If you’ve been thinking of launching your very own rocket into space, maybe you should wait until September. August, by all accounts, has been a dismal month for space agencies everywhere. Here’s a rundown of the month’s miseries:
August 2: The SpaceX company’s Falcon1 rocket, which was supposed to separate into two parts and propel one of the parts into space, does not.
This mission, SpaceX’s third unsuccessful attempt to reach orbit, was particularly disheartening for a couple reasons. First, NASA had hoped that private companies like SpaceX might be able to accelerate their development of space travel technology because soon the U.S. won’t have any of its own—after the last space shuttle is decommissioned in 2010, NASA will have to rely on the Russians for space travel because the Orion vehicle (more on this later) won’t be ready until 2014 at the earliest.
Second, Falcon1 carried the ashes of the late James Doohan, who played “Scotty” on the original Star Trek.
August 17: In a failure that Americans can feel good about, Iran’s attempt to fire a rocket into space ended in disappointment in Tehran. The state-run media first announced the test flight as a ringing success, but U.S. intelligence officers say it failed to reach its goal of putting a satellite in orbit. Still, the Iranians got further than they did in a similar test in February, the intelligence sources said, indicating they’re probably taking incremental steps toward actually reaching space.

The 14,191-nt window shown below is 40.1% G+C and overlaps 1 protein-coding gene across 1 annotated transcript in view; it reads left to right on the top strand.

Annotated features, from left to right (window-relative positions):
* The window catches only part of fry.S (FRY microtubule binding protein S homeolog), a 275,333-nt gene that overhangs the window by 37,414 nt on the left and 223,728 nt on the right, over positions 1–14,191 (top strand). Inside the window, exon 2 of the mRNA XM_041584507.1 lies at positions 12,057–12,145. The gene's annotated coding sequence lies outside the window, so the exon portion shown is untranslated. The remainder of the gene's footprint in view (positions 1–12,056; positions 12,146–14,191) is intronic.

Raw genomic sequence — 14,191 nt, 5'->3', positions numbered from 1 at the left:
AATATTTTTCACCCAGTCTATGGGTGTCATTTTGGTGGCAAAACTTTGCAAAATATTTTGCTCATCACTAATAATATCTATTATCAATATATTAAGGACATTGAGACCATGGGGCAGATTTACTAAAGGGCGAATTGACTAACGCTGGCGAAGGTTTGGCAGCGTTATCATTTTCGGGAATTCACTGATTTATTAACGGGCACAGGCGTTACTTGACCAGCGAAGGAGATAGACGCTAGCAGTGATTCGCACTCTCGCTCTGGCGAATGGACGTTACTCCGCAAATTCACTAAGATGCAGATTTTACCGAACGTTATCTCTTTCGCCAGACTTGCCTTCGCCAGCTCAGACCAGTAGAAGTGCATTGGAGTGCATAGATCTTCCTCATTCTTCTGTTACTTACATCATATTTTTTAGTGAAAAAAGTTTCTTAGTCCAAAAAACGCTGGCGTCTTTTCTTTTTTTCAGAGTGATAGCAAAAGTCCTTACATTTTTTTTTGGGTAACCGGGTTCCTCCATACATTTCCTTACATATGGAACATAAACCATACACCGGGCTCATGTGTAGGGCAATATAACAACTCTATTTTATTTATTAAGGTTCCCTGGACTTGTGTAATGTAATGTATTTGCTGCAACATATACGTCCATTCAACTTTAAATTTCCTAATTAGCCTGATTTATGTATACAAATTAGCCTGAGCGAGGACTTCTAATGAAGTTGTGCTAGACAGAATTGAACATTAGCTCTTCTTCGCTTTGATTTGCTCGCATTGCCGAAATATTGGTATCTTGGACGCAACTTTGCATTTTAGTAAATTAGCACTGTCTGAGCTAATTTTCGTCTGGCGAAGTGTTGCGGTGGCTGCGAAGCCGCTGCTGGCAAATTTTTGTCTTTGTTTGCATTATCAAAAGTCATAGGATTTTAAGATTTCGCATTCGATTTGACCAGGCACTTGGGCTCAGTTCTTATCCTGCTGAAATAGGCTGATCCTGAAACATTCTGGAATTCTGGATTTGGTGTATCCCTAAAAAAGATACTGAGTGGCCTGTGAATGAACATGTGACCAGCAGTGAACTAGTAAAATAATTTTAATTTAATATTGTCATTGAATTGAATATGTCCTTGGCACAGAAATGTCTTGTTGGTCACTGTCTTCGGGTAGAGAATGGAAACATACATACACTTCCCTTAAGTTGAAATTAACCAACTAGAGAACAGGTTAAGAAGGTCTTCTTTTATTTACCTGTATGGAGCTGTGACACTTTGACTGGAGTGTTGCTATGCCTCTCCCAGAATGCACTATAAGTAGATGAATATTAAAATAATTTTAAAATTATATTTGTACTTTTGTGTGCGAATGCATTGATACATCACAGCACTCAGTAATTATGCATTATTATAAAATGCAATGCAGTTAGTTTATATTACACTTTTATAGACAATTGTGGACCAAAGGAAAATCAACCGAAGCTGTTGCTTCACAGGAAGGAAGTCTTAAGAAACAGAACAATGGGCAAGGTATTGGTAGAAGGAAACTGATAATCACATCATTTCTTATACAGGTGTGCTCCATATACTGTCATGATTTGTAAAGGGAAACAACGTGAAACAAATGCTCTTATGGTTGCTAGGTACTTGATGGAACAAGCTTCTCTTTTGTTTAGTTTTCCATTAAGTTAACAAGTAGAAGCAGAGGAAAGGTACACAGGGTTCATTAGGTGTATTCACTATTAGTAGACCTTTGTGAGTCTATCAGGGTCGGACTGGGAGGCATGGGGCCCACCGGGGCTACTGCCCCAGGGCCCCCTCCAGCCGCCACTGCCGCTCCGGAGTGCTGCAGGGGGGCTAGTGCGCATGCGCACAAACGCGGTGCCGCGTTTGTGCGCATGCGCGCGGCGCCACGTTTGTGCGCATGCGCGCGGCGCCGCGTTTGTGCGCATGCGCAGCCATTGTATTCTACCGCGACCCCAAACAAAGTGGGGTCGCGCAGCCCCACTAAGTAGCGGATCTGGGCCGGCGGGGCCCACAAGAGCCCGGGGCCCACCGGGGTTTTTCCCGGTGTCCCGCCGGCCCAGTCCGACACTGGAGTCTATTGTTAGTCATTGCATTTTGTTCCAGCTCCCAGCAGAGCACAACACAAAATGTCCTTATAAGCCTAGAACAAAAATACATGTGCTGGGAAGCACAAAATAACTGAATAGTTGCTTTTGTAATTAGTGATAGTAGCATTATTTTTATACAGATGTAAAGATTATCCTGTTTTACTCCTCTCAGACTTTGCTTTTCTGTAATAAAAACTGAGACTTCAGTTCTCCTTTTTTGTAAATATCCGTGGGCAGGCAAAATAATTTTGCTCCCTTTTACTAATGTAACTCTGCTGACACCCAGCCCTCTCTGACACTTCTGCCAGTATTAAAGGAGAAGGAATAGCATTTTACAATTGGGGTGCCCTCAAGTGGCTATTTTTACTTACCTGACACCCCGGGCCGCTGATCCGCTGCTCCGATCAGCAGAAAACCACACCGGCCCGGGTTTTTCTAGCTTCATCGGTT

August 19: NASA releases the photo seen above. Parachutes deployed too quickly and then tore off of the mock-up of the Orion capsule, NASA’s replacement for the space shuttle, sending it hurtling toward an abrupt meeting with the Arizona ground. The failed Orion test flight actually took place on July 31, getting August off to an inauspicious start. However, NASA waited a few weeks before showing the crash photos to the world.
August 22: More than two miles up, a NASA rocket begins to veer off course, causing alarmed mission controllers to hit the abort button in case the stray rocket endangered people on the ground. Besides being NASA’s second public relations fiasco in a week, the agency lost $17 million in equipment.
At least one space agency had an August success, however: China’s first lunar satellite, which has been orbiting the moon for nine months, survived an eclipse. With its solar power deprived as the Earth blocked out the sun, Chang’e 1 ran on battery power for three hours until the sun returned. Nobody seems to be disputing the Chinese government’s claim to success, so let’s hope that their good fortune leads the way to a better space-faring September. NASA is sending a manned crew to the Hubble Space Telescope next month, as featured in the current issue of DISCOVER, so they could use a bit of better luck.